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How to Troubleshoot Driver Problems (part 1) - How to Find Updated Drivers, How to Roll Back Drivers

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1/16/2014 3:24:40 AM
Drivers are software components that Windows Vista uses to communicate with hardware accessories. Windows Vista typically has dozens of drivers active at any given point, allowing it to communicate with your graphics card, hard disks, sound card, USB devices, and other accessories. Without a driver, hardware cannot function properly. Additionally, you might have problems with hardware if a driver is outdated or unreliable.

The following sections describe how to work with drivers to solve hardware problems.

How to Find Updated Drivers

Microsoft or hardware vendors occasionally release updated drivers to improve hardware performance and reliability. Many updates are available directly from Windows Update. To find and download any updates available for a computer, follow these steps:

1.
Click Start, click All Programs, and then click Windows Update.

2.
If available, click Check For Updates.

3.
If Windows Update displays any optional updates, click View Available Updates.

4.
Windows Vista displays any driver updates if available, as shown in Figure 1. Select the update, and then click Install.

Figure 1. You can use Windows Update to install updated drivers.

5.
Windows Update downloads any selected updates, creates a system restore point, and then installs the updates.

Additionally, hardware manufacturers might release updated drivers directly to users before they are available on Windows Update. Check manufacturer websites for updated drivers.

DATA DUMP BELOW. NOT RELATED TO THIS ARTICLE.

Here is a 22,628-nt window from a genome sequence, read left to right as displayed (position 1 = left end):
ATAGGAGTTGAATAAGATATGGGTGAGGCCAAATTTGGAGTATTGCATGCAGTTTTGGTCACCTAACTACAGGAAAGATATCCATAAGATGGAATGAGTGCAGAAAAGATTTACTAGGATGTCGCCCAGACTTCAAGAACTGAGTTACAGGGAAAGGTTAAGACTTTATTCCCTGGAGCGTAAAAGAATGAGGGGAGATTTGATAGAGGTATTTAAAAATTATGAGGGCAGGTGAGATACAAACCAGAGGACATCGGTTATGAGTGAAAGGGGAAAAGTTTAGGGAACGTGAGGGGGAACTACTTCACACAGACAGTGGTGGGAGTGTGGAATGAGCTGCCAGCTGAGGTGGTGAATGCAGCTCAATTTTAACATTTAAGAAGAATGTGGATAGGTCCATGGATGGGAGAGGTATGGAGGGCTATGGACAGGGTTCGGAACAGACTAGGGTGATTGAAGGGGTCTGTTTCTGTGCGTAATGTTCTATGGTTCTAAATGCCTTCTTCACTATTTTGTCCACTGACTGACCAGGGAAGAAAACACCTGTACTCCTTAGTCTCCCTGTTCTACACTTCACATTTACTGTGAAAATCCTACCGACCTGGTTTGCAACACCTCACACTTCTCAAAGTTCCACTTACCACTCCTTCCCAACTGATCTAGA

How to Roll Back Drivers

When you update a device driver, your computer might have problems that it did not have with the previous version. For example, installing an unsigned device driver might cause the device to malfunction or cause resource conflicts with other installed hardware. Installing faulty drivers might cause Stop errors that prevent the operating system from starting in normal mode. Typically, Stop message text displays the file name of the driver that causes the error.

Windows Vista provides a feature called Device Driver Roll Back that might help you restore system stability by rolling back a driver update.

Note

You can use System Information or the Sigverif tool to determine whether a driver on your computer is signed and to obtain other information about the driver, such as version, date, time, and manufacturer. This data, combined with information from the manufacturer’s website, can help you decide whether to roll back or update a device driver.


To roll back a driver, follow these steps:

1.
Click Start, right-click Computer, and then click Manage.

2.
Under System Tools, click Device Manager.

3.
Expand a category (Network Adapters, for example), and then double-click a device.

4.
Click the Driver tab, and then click Roll Back Driver.

You are prompted to confirm that you want to overwrite the current driver. Click Yes to roll back the driver. The rollback process proceeds, or you are notified that an older driver is not available.
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